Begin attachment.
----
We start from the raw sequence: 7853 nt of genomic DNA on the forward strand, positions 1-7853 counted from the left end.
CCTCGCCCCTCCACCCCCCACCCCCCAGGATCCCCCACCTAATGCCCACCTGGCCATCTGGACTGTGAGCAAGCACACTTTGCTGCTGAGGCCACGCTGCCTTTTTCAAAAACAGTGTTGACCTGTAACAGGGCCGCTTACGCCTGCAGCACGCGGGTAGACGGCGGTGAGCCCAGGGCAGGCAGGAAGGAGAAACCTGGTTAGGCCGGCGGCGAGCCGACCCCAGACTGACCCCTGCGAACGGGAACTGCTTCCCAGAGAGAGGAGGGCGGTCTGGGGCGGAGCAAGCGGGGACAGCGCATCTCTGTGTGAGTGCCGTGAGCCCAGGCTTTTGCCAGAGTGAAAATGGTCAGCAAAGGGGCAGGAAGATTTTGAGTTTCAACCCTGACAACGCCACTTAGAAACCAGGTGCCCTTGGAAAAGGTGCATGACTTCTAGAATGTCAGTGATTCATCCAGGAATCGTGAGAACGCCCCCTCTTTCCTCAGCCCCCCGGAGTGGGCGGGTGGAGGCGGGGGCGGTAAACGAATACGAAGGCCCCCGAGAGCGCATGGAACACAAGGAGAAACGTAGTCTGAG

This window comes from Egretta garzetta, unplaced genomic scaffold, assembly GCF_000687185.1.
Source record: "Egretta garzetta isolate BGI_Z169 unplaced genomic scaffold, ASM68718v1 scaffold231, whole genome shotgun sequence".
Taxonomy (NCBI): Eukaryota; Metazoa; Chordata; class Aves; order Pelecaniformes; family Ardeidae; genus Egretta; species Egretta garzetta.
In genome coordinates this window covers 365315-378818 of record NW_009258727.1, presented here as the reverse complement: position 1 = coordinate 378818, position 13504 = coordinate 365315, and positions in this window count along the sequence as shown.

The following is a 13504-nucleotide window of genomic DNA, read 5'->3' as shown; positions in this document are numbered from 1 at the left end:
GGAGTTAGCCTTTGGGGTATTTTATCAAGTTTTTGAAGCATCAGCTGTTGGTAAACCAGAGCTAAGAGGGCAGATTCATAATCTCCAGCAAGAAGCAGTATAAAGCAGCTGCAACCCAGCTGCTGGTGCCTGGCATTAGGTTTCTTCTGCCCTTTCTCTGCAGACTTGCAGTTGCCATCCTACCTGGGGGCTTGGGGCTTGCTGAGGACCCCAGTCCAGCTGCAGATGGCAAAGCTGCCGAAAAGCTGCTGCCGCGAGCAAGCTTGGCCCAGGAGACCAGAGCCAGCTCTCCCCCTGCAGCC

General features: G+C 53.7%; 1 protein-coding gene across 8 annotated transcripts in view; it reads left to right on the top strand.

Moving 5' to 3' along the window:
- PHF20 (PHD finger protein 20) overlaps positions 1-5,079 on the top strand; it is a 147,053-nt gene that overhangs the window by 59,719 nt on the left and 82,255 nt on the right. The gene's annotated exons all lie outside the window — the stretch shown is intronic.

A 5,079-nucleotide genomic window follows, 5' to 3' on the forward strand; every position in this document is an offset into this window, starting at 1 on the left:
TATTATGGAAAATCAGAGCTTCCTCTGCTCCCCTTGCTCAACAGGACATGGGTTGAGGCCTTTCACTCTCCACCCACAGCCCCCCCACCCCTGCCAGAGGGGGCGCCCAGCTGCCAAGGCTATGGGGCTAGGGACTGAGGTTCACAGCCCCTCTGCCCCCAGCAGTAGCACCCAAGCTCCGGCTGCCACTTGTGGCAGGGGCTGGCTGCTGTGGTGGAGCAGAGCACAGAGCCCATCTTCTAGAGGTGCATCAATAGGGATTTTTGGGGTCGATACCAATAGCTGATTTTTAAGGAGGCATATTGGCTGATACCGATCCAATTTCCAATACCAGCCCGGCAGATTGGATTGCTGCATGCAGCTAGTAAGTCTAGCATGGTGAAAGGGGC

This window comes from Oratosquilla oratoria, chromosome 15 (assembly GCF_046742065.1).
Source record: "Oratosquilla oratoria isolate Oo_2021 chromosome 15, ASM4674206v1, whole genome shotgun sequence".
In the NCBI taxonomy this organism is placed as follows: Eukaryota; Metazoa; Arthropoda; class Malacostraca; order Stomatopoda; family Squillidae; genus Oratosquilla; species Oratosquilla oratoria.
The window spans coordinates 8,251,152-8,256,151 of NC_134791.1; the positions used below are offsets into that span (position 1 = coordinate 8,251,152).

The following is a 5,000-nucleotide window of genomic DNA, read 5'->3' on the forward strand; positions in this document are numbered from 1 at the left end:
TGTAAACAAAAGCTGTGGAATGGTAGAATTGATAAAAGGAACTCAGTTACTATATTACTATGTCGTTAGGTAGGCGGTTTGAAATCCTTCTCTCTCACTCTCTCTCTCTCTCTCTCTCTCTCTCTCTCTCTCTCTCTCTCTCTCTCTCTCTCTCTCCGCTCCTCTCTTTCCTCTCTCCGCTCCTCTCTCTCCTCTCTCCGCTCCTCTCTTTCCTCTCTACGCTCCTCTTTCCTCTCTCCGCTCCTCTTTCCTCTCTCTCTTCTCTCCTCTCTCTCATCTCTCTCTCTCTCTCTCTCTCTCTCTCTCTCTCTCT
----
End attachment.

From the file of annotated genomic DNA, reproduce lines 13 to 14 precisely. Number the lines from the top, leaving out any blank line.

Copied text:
TATTATGGAAAATCAGAGCTTCCTCTGCTCCCCTTGCTCAACAGGACATGGGTTGAGGCCTTTCACTCTCCACCCACAGCCCCCCCACCCCTGCCAGAGGGGGCGCCCAGCTGCCAAGGCTATGGGGCTAGGGACTGAGGTTCACAGCCCCTCTGCCCCCAGCAGTAGCACCCAAGCTCCGGCTGCCACTTGTGGCAGGGGCTGGCTGCTGTGGTGGAGCAGAGCACAGAGCCCATCTTCTAGAGGTGCATCAATAGGGATTTTTGGGGTCGATACCAATAGCTGATTTTTAAGGAGGCATATTGGCTGATACCGATCCAATTTCCAATACCAGCCCGGCAGATTGGATTGCTGCATGCAGCTAGTAAGTCTAGCATGGTGAAAGGGGC

This window comes from Oratosquilla oratoria, chromosome 15 (assembly GCF_046742065.1).